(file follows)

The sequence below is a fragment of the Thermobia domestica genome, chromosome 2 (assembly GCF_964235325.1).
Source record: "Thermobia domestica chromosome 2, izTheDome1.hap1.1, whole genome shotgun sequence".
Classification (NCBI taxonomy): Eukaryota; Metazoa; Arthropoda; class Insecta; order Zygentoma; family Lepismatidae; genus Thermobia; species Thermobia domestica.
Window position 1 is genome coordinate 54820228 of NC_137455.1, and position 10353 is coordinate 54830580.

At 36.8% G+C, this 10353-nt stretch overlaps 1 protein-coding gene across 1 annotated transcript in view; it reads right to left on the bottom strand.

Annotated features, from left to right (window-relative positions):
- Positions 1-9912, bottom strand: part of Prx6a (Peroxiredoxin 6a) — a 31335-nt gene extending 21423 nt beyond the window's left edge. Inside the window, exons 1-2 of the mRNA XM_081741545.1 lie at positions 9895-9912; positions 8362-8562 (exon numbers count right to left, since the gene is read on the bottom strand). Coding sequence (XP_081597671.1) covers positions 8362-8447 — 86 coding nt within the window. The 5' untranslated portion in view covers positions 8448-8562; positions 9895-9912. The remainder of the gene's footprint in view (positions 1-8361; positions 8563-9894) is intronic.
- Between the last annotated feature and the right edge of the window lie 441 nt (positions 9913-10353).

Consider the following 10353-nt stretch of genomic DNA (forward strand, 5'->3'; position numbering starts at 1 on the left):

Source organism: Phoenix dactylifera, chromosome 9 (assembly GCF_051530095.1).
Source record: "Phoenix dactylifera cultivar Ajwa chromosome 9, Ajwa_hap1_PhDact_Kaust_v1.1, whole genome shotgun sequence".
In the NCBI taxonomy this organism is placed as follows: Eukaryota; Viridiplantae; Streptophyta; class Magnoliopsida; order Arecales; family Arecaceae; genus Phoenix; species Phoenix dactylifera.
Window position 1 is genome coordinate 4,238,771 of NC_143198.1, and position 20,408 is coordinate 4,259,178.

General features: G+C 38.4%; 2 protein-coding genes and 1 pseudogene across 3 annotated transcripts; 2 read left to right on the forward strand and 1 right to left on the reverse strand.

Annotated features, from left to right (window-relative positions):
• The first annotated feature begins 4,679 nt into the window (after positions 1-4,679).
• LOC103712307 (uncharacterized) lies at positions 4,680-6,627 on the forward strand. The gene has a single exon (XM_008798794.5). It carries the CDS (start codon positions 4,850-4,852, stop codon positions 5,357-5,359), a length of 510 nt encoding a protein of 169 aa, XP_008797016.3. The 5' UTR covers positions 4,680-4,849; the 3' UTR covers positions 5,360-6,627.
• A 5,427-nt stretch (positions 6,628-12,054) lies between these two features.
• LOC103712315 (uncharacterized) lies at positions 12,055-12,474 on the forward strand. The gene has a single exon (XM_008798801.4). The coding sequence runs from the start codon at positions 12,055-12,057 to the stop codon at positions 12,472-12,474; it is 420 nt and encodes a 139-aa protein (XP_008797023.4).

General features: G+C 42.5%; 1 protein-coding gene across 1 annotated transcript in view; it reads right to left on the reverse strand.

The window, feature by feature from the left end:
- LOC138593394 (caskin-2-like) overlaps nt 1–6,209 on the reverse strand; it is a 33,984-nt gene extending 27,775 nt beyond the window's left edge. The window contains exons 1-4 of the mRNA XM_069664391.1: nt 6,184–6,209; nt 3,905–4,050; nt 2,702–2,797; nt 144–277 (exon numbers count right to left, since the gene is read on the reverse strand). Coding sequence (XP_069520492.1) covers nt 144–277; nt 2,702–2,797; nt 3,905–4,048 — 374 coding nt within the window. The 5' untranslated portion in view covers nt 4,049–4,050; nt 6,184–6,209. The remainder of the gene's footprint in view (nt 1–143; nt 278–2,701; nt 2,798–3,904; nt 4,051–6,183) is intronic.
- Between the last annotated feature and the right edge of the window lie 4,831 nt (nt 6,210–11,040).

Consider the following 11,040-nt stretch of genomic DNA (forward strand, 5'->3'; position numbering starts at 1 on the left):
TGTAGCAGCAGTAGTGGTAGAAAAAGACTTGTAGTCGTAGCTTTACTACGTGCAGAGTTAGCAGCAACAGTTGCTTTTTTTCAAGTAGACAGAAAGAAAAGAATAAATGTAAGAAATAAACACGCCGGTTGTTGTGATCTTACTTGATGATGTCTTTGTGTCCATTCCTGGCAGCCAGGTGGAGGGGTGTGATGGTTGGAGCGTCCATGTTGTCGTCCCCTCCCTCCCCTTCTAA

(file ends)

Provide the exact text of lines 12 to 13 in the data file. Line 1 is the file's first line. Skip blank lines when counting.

In the NCBI taxonomy this organism is placed as follows: Eukaryota; Viridiplantae; Streptophyta; class Magnoliopsida; order Arecales; family Arecaceae; genus Phoenix; species Phoenix dactylifera.
Window position 1 is genome coordinate 4,238,771 of NC_143198.1, and position 20,408 is coordinate 4,259,178.